By Jack Lessenberry
copyright Vanity Fair, July 1994
Jack Lessenberry covers Dr. Kevorkian and the assisted suicide issue for The New York Times and many other publications.
New Content Copyright © 1998 PBS and WGBH/FRONTLINE
He has been hailed as the champion of the right-to-die movement and denounced as a ghoulish cheerleader for suicide. Jack Kevorkian has helped 20 people kill themselves, and now that he has been acquitted in the assisted suicide of Patient No. 17, he says he has only just begun. JACK LESSENBERRY enters the strange world of Dr. Death.
"I want to be convicted!" Jack Kevorkian howls. After sitting calmly in Detroit Recorder's Court all day while his lawyer and the prosecution haggled over selecting a jury, he has been ignited by a deputy who ordered him to take his hat off after he left the cavernous basement courtroom.
Now, out of public sight, in a drab little windowless room, he jams his porkpie onto his head. "I should walk up to the bench just like in the movie Ghandi and say, I have violated your law and if you have any respect for your system you will give me the harshest penalty possible," he says, finger jutting, eyes flashing. Kevorkian's pipelayer father originally fitted him with the name of an ancient Armenian warrior, Murad, and genetic memory seems to be kicking in.
Four high-priced jury consultants who have donated their time and flown at their own expense to Detroit stare with alarm at the apostle of physician-assisted suicide, who is yelling loudly enough to be heard through the closed oak door, startling a skulking photographer. Dr. Death pitching a fit is not a pretty picture. Paulette Taylor's jaw actually sags at the sight. Her boss, Howard Varinsky, and Paul Tieger are caught in the headlights. Only Dr. Louis Genevie, who looks like a Weimar finance minister --round glasses, thinning hair, a sober suit--manages a tiny smile.
The first time they met Jack Kevorkian, this very morning, they found him warm and witty. In the courtroom, he has shown genuine tenderness to several of the "survivors" of his suicide patients, as they call themselves. But the consultants have never seen the inventor of the suicide machine, whom most of them revere as a hero of modern medicine, in what his attorney, alter ego, and part-time parent, Geoffrey Nels Fieger, calls his "real asshole" mode.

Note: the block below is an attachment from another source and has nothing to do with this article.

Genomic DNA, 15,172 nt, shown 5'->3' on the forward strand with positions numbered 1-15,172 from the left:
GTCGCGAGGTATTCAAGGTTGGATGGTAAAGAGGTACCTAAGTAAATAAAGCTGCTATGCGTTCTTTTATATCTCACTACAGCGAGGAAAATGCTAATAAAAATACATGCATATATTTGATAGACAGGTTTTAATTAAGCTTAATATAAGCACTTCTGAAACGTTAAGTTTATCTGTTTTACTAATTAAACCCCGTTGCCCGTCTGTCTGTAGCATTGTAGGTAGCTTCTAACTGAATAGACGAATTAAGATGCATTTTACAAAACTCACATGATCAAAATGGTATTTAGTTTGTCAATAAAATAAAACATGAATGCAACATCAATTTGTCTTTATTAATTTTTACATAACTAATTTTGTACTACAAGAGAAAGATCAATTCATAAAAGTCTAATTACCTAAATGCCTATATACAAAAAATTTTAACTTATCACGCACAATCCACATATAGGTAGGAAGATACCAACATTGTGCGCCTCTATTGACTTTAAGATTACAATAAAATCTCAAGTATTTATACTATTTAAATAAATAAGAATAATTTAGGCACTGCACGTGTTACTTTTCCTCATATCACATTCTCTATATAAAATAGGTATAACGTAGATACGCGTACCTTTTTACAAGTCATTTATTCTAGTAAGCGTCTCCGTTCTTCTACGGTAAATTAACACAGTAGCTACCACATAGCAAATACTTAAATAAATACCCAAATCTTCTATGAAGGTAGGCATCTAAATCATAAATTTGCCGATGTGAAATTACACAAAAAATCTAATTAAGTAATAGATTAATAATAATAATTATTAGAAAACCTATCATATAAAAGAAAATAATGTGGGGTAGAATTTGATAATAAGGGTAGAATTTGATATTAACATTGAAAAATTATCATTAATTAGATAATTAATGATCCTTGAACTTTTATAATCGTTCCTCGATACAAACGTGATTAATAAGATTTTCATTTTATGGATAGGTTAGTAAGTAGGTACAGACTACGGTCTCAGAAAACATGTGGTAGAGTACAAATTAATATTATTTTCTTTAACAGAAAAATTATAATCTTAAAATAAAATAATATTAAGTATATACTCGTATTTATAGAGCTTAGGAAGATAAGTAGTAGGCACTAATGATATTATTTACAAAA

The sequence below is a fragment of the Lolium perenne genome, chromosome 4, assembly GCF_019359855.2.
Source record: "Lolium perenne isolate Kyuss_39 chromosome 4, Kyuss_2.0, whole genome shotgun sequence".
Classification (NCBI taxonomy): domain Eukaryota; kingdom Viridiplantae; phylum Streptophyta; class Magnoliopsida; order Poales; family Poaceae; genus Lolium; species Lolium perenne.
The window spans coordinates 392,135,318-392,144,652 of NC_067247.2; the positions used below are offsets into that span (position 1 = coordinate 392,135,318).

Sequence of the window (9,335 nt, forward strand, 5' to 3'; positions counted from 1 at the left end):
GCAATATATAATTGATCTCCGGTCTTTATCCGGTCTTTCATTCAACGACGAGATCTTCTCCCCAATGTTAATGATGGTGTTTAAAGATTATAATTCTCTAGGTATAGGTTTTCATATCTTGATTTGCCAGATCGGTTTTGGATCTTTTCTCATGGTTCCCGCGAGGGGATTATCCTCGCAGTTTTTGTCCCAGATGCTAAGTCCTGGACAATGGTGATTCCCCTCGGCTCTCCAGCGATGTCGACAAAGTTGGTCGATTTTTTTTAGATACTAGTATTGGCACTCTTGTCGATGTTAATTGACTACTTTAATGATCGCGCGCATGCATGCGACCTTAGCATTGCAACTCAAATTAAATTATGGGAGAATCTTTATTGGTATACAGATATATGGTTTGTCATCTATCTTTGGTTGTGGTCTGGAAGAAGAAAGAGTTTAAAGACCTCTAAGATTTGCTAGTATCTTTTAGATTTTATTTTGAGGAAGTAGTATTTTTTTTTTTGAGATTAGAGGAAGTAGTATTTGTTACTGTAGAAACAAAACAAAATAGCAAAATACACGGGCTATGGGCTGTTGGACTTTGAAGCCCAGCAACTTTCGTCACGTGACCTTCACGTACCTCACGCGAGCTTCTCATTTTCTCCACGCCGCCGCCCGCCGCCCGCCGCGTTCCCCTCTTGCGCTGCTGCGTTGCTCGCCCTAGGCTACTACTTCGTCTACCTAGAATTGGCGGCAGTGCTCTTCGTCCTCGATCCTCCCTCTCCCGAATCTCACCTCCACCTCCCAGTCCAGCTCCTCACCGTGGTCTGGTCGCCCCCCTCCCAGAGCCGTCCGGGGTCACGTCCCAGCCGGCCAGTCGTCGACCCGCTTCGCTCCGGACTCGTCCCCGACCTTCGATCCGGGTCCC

Taylor says timidly that she thinks they have a good jury, that they have helped stack the jury box with supporters.
"Ha!" Kevorkian snaps. "This trial is fixed. I know that. They are all bought and paid for. But that's all right. That'll be even better to expose how totally corrupt this society is.
"Besides," he adds, "I can paint in jail." After having put down his brush nearly 30 years ago, he's taken it up again, creating several grotesque, surreal canvases of suffering. His lawyer is hoping to auction them off for $100,000 each, to help fund a petition drive to make physician-assisted suicide a constitutional right in Michigan.
While his client raves, Fieger looks on with a sour grin that seems half disgusted, half amused. He's seen this many times.
The diatribe turns to a key videotape that the judge may not allow them to play. "I don't care," Kevorkian says. "I'll just go on the stand and describe everything it says."
When he is told he may not be able to do that either, he goes nova. "Nazi Germany was a pretty nice place to live compared to this dump!"
Welcome to what, with typical modesty, Geoffrey Fieger has called "the trial of the century," the courtroom test of Michigan's assisted-suicide law. Everyone knows that the man his attorney sometimes affectionately calls "this little Armenian doctor" has openly and defiantly violated the law. Twenty times he has stood by as one of his patients breathed in carbon monoxide or pushed a switch that sent a shot of potassium chloride to the heart. The last five made their final exits after the law took effect on February 25, 1993.